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The Value of Nothing
Why Everything Costs So Much More Than We Think
By Raj Patel
HarperCollins, 237 pages, $27
THE title of this new work of pop economics comes from an Oscar Wilde epigram: "Nowadays people know the price of everything and the value of nothing."
It nicely captures the essence of his argument.
Author Raj Patel is an economist who at one time or another worked for the World Bank, the World Trade Organization and the United Nations. British-born, he currently teaches in California.
His previous book, Stuffed and Starved (2008), criticized inequities in the food chain that links producers to manufacturers to distributors and finally consumers. The result, argued Patel, is obesity at one extreme ("the stuffed"), and malnutrition at the other ("the starved").
This volume ups the critical ante. It attacks the very idea of unregulated market economies.
Rarely has an assault on capitalism been so witty, fluent and lucidly argued.
No dull, dense, Marxist dialectical critique here. Sometimes it's persuasive by sheer dint of its charm of presentation.
But only sometimes.
Much of Patel's argument about the failings of markets as a yardstick of value hinges on the notion of "externalities" in modern economic theory.
Externalities are costs borne not by the firm producing a product, but paid for nonetheless via a broader social cost -- in other words "costs that somehow slip through the net of prices."
He highlights McDonald's as an example, arguing that the energy costs of its 550 million big Macs (U.S. sales alone) are picked up not by the corporation or by its customers, but by society as a whole "when we pay the costs of environmental disasters, climate change-related migration and higher health-care costs."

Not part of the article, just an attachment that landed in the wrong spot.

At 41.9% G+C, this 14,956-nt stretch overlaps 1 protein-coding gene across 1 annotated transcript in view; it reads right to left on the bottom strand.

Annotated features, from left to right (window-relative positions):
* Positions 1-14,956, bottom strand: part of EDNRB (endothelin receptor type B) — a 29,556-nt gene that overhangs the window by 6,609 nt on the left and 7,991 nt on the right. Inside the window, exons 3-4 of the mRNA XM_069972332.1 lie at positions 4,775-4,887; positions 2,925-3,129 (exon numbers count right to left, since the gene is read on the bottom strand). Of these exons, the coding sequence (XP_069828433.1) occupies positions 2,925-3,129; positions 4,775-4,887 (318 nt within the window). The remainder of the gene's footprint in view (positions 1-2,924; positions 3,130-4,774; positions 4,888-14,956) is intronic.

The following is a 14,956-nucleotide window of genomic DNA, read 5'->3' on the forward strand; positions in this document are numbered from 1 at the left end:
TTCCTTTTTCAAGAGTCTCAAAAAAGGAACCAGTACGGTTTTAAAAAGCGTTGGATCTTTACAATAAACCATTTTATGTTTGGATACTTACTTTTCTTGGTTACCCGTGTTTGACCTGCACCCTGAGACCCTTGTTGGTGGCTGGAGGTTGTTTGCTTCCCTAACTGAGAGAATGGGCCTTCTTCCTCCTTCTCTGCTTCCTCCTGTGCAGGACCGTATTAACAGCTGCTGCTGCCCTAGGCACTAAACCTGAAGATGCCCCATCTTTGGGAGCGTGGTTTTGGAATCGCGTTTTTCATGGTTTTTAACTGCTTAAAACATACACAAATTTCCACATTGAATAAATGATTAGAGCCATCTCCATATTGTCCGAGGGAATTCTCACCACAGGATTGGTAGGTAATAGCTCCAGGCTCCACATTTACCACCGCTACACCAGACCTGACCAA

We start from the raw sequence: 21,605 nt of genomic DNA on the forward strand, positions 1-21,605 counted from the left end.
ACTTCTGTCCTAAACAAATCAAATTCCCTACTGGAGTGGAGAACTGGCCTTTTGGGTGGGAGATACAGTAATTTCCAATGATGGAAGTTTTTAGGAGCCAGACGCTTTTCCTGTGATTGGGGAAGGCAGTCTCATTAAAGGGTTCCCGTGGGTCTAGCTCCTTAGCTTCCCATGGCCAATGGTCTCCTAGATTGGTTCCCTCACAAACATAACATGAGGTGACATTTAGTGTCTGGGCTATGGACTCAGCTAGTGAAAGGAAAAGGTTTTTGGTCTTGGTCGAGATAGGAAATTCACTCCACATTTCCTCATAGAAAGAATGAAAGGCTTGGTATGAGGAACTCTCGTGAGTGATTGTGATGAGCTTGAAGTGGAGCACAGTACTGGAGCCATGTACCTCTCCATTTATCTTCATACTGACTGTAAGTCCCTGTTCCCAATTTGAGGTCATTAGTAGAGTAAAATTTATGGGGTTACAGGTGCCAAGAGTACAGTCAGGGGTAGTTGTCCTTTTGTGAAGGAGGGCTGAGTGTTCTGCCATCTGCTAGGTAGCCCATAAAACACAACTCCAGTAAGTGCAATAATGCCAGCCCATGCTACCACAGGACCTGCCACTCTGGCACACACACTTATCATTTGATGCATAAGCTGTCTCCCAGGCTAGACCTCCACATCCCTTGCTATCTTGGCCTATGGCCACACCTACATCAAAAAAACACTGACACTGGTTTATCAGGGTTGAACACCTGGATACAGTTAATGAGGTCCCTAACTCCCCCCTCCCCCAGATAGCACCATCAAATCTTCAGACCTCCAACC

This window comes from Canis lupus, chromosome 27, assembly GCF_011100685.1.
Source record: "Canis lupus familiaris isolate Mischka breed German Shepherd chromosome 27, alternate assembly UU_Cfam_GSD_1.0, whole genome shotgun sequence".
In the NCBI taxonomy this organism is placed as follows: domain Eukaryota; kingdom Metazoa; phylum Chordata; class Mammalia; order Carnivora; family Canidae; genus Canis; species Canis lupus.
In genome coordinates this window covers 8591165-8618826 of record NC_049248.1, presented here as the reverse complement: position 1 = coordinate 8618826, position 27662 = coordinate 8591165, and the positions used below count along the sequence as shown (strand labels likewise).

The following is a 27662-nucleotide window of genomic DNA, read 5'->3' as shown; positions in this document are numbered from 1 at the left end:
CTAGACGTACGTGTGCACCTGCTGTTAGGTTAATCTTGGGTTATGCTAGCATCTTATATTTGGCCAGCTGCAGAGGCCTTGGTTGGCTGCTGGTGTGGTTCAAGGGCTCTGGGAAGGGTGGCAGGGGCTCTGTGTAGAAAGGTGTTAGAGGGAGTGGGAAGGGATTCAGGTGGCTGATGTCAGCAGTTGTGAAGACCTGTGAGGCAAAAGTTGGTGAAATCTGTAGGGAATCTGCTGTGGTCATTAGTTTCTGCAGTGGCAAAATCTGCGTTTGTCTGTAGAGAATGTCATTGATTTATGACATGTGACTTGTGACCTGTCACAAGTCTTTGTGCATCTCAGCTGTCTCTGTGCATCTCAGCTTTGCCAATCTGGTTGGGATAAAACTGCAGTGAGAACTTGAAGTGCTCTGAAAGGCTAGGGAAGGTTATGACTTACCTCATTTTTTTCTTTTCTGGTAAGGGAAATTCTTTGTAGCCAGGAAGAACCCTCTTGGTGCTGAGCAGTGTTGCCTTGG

In considering the fast-food industry and industrialized agriculture, Patel makes a convincing argument that many of their costs -- pesticide contamination, nutrient runoff, greenhouse gas emissions -- are being off-loaded by companies onto society.
He cites one study that concludes that if all the indirect costs of making a Big Mac were factored in, a burger should sell for $200.
The heart of Patel's thesis is that markets are fragile and biased constructs, and imperfect valuators, users and allocators of the world's resources.
Transnational industrial trawlers with three-kilometre-long nets that roam the oceans and ravage everything in their paths and the Wall Street merchant banks that flogged asset-backed commercial paper (ABCP) invested in sub-prime mortgages, and which triggered 2008's global financial meltdown, are examples of market failings that differ only in form, not substance, according to Patel.
The hallmark of both is, or was in the case of ABCP, maximization of short-term profit without regard for a tomorrow, he argues.
Patel lands a lot of punches in his critique, punches that carry weight.
However, sometimes he comes unmoored from a sense of balance. Or fails to clarify who and what he's attacking.
His reflexive left-wingish and broad-brushstroke statements about "corporations" are a case in point.
Most corporations aren't the huge nationals and multinationals he's talking about that publicly trade on stock exchanges à la Exxon, IBM or Microsoft.
Most corporations are small-to-medium family-owned businesses -- think your local grocer, realtor, travel agent or dentist.
Nor is there anything inherently nefarious, unethical or illegal about corporations, as he implies. They exist, properly, to limit the liability of business owners and/or to defer taxation on earnings.
Still, Patel scores points -- often eloquently rendered points -- by underlining the unwillingness of big-time corporate capitalism to engage in compromise about, or even acknowledge, the hidden consequences of its actions.
Douglas J. Johnston is a Winnipeg lawyer and writer.